- the right to direct the use of that asset.
Paragraphs B9–B31 of IFRS 16 provide application guidance on the definition of a lease. Among other requirements, that application guidance specifies that a customer generally has the right to direct the use of an asset by having decision-making rights to change how and for what purpose the asset is used throughout the period of use. Accordingly, in a contract that contains a lease the supplier has given up those decision-making rights and transferred them to the customer at the lease commencement date.
The Committee observed that, if a contract conveys to the customer only the right to receive access to the supplier’s application software over the contract term, the contract does not contain a lease. A right to receive future access to the supplier’s software running on the supplier’s cloud infrastructure does not give the customer any decision-making rights about how and for what purpose the software is used—the supplier would have those rights by, for example, deciding how and when to update or reconfigure the software, or deciding on which hardware (or infrastructure) the software will run.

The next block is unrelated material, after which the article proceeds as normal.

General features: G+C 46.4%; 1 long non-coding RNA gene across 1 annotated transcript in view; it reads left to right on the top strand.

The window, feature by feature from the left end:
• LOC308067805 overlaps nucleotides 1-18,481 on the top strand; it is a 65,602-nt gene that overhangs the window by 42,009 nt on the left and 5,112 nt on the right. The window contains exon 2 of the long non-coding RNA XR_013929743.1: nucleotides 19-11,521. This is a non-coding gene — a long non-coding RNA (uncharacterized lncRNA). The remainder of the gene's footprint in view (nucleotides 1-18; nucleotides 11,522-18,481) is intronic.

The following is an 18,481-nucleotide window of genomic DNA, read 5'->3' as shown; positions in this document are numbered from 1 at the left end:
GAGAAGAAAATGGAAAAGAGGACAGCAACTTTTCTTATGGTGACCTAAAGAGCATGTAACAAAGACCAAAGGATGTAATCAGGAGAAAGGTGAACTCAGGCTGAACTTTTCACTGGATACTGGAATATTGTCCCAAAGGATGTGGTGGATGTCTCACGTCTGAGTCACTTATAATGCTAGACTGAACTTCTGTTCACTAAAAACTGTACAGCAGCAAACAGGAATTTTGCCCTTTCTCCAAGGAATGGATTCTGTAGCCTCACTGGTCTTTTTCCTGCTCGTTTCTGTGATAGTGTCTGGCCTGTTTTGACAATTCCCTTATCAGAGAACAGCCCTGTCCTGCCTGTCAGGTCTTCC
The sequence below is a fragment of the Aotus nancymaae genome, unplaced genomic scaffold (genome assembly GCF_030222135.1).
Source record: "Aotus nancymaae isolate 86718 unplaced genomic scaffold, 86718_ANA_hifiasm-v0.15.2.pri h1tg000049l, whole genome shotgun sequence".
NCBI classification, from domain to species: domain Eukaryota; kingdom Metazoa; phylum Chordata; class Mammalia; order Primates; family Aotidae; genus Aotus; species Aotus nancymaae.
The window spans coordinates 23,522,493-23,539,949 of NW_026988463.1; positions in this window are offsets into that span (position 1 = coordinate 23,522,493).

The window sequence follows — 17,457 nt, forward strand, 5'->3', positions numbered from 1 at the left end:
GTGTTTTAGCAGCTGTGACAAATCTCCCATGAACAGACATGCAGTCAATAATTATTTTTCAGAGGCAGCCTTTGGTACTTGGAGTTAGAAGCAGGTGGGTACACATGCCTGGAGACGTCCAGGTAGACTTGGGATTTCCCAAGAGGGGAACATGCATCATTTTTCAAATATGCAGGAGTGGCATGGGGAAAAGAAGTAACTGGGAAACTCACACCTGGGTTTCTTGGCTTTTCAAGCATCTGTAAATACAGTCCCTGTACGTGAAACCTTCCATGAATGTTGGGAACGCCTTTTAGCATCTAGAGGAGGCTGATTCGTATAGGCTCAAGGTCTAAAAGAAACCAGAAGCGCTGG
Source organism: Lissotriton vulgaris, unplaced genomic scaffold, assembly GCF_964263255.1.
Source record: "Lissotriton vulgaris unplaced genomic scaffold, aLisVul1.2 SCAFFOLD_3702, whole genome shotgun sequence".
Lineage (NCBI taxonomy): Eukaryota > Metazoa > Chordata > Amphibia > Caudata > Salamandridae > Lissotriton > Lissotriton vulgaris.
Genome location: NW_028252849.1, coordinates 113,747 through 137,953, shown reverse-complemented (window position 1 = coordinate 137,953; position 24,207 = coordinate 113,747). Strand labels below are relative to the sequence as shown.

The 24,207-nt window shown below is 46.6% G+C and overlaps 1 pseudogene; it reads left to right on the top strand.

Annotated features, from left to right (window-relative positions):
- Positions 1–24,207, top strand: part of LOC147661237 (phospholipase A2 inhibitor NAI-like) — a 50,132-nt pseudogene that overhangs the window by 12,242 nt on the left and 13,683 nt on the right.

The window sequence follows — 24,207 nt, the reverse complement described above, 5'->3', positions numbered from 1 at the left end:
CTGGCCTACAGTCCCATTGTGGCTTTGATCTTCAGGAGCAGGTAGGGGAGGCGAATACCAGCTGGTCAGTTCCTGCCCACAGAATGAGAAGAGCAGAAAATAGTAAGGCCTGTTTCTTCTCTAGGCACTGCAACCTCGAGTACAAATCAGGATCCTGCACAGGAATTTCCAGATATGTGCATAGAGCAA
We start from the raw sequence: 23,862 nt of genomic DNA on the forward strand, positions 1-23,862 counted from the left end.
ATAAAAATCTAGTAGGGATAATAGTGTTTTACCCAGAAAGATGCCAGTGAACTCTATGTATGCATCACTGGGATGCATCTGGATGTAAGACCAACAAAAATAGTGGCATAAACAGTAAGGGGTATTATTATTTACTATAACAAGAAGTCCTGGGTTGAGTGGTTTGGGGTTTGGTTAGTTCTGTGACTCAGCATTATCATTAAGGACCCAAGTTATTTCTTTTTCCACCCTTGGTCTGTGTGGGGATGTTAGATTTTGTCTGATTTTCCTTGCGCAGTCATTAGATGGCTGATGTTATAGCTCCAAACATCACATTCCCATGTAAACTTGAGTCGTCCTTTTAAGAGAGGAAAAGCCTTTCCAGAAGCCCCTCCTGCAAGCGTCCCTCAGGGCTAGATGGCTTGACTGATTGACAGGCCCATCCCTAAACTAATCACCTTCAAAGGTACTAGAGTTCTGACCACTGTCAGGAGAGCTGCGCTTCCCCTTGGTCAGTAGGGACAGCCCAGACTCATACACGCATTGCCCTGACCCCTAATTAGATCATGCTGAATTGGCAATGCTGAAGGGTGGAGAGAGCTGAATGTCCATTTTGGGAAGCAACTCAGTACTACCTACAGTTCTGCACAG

A software intangible asset
IAS 38 defines an intangible asset as ‘an identifiable non-monetary asset without physical substance’. It notes that an asset is a resource controlled by the entity and paragraph 13 specifies that an entity controls an intangible asset if it has the power to obtain the future economic benefits flowing from the underlying resource and to restrict the access of others to those benefits.
The Committee observed that, if a contract conveys to the customer only the right to receive access to the supplier’s application software over the contract term, the customer does not receive a software intangible asset at the contract commencement date. A right to receive future access to the supplier’s software does not, at the contract commencement date, give the customer the power to obtain the future economic benefits flowing from the software itself and to restrict others’ access to those benefits.